Sunday, May 11, 2008

This is my dining room



I saw this photo (taken by Erhard Pfeiffer) of an interior by Nicole Hollis (architect: Howard Backen) and was so inspired. This is exactly what I had envisioned for our dining room, and I am so excited to show it to Tim. I love the combination of textures - wood, metal - and the juxtaposition of weathered country items with contemporary fixtures. I would urge you to review more of Ms. Hollis' work - she's a true talent and I love her combination of old and new.

Now I just need to track down that lighting fixture, which I much prefer in the nickel to the black. I am sure it will be by Kevin Reilly and therefore priced accordingly. Birthday present?



The chairs - Marais AC - were originally designed by Xavier Pauchard in 1934, and were used extensively in French bistros and brasseries. You can find them online at DWR, the Sundance Catalog, Conran and even from our old friend Pottery Barn.

Monday, May 5, 2008

The Ultimate Inspiration



This house truly inspires me. Featured in Design New England in their November/December 2007 issue, I love the black and white color palette - paint, photography, subway destination rolls - combined with the reclaimed floors for warmth. To some it might be stark but I find it light and bright and welcoming. And extremely subtle for an 8500 sq foot house... I love the chalkboard partition wall, the farm table (made from an antique Chinese door)...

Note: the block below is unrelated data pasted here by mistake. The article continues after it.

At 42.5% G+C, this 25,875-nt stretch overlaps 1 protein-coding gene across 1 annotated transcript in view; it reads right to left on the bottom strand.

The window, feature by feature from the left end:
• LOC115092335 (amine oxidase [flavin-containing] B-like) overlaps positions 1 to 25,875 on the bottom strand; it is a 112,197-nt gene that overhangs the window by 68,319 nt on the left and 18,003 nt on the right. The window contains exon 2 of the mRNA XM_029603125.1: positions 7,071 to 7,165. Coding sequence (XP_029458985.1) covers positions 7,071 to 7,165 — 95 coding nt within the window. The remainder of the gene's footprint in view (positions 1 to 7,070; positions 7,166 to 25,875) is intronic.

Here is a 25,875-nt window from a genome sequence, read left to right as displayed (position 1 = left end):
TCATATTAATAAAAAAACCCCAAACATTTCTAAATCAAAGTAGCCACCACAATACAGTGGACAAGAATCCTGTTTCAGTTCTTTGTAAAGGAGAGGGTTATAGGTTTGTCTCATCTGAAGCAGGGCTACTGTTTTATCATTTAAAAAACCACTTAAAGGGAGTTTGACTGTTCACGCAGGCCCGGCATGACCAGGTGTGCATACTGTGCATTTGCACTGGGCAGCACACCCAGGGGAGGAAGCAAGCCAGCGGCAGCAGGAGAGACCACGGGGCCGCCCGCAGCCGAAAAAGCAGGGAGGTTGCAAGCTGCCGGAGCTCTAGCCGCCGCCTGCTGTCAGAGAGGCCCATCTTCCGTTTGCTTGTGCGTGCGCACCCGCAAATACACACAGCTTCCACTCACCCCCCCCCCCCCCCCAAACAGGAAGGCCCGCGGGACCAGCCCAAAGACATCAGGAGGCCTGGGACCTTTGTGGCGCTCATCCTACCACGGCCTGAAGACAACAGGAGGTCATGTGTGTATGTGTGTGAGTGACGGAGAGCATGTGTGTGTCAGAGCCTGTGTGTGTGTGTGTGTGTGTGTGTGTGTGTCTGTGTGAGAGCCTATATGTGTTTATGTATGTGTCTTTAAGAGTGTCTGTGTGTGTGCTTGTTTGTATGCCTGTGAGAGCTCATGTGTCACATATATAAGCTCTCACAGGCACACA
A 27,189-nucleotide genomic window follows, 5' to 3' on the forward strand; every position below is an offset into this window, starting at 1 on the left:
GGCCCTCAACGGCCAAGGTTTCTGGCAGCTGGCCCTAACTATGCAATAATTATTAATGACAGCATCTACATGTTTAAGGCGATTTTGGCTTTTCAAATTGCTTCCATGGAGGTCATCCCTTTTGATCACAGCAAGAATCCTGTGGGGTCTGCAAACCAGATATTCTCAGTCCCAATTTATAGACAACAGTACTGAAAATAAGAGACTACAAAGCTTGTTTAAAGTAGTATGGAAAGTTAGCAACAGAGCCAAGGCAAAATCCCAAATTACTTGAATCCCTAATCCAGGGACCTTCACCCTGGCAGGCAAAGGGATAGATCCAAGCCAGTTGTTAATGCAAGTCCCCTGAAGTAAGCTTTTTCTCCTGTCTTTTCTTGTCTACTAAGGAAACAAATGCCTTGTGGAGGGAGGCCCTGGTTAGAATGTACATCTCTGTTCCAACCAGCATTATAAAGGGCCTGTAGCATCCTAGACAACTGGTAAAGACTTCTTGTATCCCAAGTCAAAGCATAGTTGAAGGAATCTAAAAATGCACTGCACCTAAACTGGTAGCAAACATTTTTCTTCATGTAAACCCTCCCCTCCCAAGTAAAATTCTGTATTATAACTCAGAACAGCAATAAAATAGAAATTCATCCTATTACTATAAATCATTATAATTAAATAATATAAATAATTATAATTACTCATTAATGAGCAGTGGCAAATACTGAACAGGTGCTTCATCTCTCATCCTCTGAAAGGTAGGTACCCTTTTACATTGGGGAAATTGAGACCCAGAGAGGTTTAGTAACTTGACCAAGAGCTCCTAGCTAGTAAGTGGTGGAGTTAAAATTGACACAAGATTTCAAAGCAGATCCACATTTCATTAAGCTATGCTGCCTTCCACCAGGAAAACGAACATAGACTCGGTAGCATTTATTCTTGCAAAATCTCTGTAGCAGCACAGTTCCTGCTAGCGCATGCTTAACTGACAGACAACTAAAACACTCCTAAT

The interiors are by Christine Lane, who used Benjamin Moore's "Simply White" paint for every surface, Calcutta Gold marble and antique white oak floors. The living room and master bedroom feature photos from Roberto Dutesco's "The Wild Horses of Sable Island" series.



The bedspread? Ikea. Shocking, I tell you. Lamps, Icon Group, Boston Design Center. Console, Jonathan Adler.



Dining Room chairs, Antiques on 5, Boston Design Center. Artwork at right by Jonathan Borofsky.



This sunroom is ridiculous. Even more ridiculous is the copy from the magazine "Under the framed artwork in the sunroom stands an antique French tin woodbox piled with rocks hand-picked by interior designer Christine Lane."